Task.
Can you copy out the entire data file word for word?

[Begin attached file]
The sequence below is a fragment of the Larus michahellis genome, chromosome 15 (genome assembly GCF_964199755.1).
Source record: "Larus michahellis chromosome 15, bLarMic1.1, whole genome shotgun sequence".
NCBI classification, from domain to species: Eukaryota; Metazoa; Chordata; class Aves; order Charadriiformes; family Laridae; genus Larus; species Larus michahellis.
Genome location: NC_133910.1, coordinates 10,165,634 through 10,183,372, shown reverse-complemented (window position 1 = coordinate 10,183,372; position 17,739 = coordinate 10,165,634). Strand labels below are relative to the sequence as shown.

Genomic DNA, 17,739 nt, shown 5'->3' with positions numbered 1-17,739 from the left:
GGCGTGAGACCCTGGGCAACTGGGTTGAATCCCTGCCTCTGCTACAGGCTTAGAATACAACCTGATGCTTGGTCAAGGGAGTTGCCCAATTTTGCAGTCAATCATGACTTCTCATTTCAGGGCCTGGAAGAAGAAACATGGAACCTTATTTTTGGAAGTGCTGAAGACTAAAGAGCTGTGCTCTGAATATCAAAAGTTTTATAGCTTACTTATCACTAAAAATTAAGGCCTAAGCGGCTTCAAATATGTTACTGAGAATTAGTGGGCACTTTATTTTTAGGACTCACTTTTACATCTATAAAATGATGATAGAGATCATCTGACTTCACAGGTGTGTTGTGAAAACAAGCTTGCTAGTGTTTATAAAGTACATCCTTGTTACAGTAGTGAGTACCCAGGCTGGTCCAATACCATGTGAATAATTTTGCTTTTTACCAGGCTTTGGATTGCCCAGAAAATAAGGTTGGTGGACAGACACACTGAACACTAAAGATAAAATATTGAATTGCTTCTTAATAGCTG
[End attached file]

The sequence below is a fragment of the Larus michahellis genome, chromosome 15 (genome assembly GCF_964199755.1).
Source record: "Larus michahellis chromosome 15, bLarMic1.1, whole genome shotgun sequence".
NCBI classification, from domain to species: Eukaryota; Metazoa; Chordata; class Aves; order Charadriiformes; family Laridae; genus Larus; species Larus michahellis.
Genome location: NC_133910.1, coordinates 10,165,634 through 10,183,372, shown reverse-complemented (window position 1 = coordinate 10,183,372; position 17,739 = coordinate 10,165,634). Strand labels below are relative to the sequence as shown.

Genomic DNA, 17,739 nt, shown 5'->3' with positions numbered 1-17,739 from the left:
GGCGTGAGACCCTGGGCAACTGGGTTGAATCCCTGCCTCTGCTACAGGCTTAGAATACAACCTGATGCTTGGTCAAGGGAGTTGCCCAATTTTGCAGTCAATCATGACTTCTCATTTCAGGGCCTGGAAGAAGAAACATGGAACCTTATTTTTGGAAGTGCTGAAGACTAAAGAGCTGTGCTCTGAATATCAAAAGTTTTATAGCTTACTTATCACTAAAAATTAAGGCCTAAGCGGCTTCAAATATGTTACTGAGAATTAGTGGGCACTTTATTTTTAGGACTCACTTTTACATCTATAAAATGATGATAGAGATCATCTGACTTCACAGGTGTGTTGTGAAAACAAGCTTGCTAGTGTTTATAAAGTACATCCTTGTTACAGTAGTGAGTACCCAGGCTGGTCCAATACCATGTGAATAATTTTGCTTTTTACCAGGCTTTGGATTGCCCAGAAAATAAGGTTGGTGGACAGACACACTGAACACTAAAGATAAAATATTGAATTGCTTCTTAATAGCTG